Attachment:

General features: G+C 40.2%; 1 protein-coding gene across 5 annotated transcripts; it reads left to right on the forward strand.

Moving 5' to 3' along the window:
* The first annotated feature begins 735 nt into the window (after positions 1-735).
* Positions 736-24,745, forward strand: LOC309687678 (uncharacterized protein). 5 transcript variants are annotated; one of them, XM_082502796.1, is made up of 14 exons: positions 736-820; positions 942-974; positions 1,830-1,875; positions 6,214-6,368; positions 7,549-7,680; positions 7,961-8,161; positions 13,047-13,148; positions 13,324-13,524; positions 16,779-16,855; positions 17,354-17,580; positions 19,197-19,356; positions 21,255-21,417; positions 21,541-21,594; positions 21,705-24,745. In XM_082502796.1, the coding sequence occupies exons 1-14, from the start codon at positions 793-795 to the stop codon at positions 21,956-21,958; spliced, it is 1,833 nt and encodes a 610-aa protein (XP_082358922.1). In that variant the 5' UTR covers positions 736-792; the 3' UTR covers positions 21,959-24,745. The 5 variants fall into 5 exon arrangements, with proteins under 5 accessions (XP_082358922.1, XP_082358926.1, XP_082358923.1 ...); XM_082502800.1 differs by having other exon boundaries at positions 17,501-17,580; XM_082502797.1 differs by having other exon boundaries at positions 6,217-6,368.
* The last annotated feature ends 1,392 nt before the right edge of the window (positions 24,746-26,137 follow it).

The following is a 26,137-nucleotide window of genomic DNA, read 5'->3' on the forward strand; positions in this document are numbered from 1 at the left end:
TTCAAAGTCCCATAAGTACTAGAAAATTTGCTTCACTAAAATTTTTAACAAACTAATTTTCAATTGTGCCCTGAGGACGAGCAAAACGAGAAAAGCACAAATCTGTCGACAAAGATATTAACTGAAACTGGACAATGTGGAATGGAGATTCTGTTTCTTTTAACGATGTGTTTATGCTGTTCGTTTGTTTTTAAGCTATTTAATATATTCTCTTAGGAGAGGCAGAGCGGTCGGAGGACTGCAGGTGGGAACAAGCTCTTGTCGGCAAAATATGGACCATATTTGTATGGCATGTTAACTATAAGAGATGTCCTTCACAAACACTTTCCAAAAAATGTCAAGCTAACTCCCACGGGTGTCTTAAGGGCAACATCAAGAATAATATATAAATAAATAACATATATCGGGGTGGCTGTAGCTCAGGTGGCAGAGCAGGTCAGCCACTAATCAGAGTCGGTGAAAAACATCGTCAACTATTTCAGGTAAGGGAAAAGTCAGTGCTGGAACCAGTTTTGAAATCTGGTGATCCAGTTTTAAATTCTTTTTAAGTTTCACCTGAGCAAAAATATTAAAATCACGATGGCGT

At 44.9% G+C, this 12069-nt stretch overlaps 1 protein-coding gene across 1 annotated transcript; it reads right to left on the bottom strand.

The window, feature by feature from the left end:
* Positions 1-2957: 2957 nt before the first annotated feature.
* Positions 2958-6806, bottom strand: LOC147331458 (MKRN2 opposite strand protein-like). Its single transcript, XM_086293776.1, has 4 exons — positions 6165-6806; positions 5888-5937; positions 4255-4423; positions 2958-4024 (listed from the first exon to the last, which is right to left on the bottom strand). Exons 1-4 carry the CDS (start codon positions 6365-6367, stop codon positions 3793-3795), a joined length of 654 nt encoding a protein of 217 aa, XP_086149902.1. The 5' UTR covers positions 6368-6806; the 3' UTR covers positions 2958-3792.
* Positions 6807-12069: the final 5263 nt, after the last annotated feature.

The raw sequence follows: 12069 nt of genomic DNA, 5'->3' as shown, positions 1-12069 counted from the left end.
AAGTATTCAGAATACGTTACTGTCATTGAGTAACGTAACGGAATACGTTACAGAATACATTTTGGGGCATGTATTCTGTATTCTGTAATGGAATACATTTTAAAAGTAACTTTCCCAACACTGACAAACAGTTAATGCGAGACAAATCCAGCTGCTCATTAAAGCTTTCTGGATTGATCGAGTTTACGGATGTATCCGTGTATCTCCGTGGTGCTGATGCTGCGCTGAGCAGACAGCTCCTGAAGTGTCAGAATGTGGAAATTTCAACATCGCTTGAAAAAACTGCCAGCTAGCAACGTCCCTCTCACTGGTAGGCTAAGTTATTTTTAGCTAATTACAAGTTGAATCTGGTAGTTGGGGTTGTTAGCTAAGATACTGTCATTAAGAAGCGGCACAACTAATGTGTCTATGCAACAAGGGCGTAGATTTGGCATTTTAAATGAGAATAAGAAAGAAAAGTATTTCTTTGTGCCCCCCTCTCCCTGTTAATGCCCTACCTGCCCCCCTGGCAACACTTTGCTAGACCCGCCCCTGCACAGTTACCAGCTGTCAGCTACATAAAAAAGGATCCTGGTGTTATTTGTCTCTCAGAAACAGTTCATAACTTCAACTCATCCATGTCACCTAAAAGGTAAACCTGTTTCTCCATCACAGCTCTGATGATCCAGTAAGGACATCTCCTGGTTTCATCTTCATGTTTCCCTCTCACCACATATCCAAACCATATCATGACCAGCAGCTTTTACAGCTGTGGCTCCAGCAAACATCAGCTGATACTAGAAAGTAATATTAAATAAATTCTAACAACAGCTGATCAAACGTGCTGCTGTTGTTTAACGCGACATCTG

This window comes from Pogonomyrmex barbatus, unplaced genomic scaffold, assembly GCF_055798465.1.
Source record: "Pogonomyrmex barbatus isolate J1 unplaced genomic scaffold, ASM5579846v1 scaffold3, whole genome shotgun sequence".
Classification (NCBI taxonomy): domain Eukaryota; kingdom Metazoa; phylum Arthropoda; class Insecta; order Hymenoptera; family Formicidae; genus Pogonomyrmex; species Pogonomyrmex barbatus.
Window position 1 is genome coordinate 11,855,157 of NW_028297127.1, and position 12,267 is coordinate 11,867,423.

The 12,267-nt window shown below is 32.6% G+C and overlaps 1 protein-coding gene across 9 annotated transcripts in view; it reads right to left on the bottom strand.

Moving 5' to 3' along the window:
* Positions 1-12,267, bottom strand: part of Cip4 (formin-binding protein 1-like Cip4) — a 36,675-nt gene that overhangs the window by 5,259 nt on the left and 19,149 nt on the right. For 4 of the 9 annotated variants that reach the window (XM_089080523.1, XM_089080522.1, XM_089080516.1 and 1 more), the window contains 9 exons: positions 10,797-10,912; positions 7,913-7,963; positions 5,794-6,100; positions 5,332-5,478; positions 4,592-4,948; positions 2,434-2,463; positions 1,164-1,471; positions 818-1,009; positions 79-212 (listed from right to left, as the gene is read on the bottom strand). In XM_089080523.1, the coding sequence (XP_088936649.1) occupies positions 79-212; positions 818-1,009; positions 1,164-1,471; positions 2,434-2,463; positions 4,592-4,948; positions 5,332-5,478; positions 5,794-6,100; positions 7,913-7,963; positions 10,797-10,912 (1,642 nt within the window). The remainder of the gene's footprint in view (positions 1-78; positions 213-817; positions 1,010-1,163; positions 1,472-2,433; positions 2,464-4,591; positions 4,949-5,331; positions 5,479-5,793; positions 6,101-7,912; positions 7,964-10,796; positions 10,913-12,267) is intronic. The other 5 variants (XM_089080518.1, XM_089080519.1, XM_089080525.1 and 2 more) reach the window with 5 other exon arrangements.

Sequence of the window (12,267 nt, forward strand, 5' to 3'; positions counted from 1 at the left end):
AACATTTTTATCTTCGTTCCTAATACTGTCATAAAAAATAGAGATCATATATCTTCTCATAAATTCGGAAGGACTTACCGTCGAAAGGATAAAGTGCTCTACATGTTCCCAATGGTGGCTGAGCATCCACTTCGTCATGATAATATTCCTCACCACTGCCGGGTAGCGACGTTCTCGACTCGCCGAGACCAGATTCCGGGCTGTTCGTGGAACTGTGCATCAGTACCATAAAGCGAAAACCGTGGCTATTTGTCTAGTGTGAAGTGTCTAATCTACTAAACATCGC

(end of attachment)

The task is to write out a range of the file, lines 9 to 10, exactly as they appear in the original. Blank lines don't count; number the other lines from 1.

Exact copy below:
The window, feature by feature from the left end:
* Positions 1-2957: 2957 nt before the first annotated feature.